ATI's 'Chuck' talks GRAW

Written by Tim Smalley

May 4, 2006 | 11:00

Tags: #aa #advanced #aliasing #anti #chuck #elder #elite #ghost #graw #hdr #iv #oblivion #physx #ppu #recon #scrolls #warfighter #xbox-360

Companies: #ageia #ati

The man who made HDR+AA a reality on ATI's Radeon X1000-series cards in The Elder Scrolls IV: Oblivion has surfaced from his secret nuclear bunker again. This time, he's come to chat about Ghost Recon: Advanced Warfighter.

The latest addition to the Ghost Recon series makes use of High Dynamic Range (HDR) lighting and lots of special effects. It's also the first game to make full use of AGEIA's PhysX PPU, too.

One difference between the PC and Xbox 360 version is the lack of Anti Aliasing in the PC version - this makes the game less appealing to the eye, as there are many areas of the game where it could really benefit from some Anti Aliasing.

Elite Bastards managed to catch up with Chuck while he was on the loose and asked the question that many have been wanting to know the answer to. Can he get HDR and AA to work in Ghost Recon: Advanced Warfighter in the same way that he did with Oblivion?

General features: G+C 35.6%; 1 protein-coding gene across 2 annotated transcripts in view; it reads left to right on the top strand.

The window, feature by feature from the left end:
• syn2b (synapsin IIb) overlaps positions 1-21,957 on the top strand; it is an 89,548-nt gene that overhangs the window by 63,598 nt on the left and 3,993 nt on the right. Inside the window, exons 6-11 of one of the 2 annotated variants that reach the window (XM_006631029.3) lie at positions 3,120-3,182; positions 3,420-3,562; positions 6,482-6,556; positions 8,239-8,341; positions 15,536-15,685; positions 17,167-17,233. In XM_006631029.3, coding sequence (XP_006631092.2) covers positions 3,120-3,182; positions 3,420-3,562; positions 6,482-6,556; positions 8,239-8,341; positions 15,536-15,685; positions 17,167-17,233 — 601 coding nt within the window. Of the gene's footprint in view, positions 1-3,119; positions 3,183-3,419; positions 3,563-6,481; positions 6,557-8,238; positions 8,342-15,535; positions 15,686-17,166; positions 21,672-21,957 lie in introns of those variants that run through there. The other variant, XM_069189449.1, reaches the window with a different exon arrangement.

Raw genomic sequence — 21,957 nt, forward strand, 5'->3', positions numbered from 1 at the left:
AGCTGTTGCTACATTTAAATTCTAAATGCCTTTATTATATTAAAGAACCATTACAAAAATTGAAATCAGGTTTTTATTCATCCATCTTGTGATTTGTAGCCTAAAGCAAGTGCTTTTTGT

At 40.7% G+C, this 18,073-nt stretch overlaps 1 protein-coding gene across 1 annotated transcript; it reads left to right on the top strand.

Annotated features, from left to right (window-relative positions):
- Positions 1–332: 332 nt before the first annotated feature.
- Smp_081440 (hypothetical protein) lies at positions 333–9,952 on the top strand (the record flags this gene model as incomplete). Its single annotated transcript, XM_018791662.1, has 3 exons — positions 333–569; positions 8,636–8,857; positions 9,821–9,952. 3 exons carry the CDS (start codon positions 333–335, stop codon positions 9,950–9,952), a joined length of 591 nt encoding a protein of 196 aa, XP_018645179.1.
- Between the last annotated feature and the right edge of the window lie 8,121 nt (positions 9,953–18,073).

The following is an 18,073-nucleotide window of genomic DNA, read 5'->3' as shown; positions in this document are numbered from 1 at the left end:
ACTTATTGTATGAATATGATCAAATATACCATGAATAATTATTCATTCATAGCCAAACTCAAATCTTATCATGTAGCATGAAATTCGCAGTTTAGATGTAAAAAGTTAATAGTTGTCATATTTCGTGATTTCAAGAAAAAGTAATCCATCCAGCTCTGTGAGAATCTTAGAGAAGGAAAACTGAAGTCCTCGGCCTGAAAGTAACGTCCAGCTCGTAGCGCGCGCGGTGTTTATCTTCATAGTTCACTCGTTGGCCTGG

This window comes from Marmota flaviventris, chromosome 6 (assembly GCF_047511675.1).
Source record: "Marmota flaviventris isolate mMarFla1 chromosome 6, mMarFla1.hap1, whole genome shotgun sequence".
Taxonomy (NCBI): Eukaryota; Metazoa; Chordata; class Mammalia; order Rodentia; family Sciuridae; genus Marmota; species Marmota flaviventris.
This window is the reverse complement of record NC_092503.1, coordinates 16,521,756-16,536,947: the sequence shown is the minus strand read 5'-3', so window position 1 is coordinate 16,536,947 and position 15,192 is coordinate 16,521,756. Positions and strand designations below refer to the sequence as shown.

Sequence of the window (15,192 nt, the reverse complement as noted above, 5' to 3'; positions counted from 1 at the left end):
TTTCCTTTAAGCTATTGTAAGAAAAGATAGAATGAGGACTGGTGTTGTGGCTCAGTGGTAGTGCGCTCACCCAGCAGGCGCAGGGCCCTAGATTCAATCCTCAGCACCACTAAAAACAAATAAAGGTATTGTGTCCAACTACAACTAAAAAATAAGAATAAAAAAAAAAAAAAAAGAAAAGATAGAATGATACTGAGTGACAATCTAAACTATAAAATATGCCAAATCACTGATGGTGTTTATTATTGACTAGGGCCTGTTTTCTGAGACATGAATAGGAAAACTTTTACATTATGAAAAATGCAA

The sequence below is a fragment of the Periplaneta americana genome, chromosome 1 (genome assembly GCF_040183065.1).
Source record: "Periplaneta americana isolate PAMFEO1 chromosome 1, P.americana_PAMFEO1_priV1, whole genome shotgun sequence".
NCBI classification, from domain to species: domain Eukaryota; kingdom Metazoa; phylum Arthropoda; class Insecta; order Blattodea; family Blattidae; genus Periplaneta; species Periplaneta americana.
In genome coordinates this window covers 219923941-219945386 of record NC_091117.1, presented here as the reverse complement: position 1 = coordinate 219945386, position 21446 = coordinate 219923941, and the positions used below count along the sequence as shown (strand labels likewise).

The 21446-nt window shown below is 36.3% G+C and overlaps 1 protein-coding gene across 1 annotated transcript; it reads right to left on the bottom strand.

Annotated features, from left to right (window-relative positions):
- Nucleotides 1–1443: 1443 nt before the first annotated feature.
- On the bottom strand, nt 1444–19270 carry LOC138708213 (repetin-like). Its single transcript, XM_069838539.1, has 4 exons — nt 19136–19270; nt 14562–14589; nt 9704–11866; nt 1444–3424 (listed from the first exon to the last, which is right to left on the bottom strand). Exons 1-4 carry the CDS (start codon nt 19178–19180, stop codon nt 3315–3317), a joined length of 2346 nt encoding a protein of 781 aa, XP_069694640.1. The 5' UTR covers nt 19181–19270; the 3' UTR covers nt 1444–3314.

He starts "The rendering path in G.R.A.W. is very different from most games in that it appears to make extensive use of multiple render targets (MRTs)." Multiple render targets essentially mean that its possible to render different pixel colour values to different surfaces when only using a single draw operation. A similar method was used in Splinter Cell: Pandora Tomorrow, albeit with DirectX 8.1.

He goes on to mention that the DirectX 9 specification doesn't allow for multisampled Anti Aliasing in conjunction with multiple render targets, meaning that Anti Aliasing needs to be sampled on all surfaces - this would be incredibly costly. You can read his full answer here.

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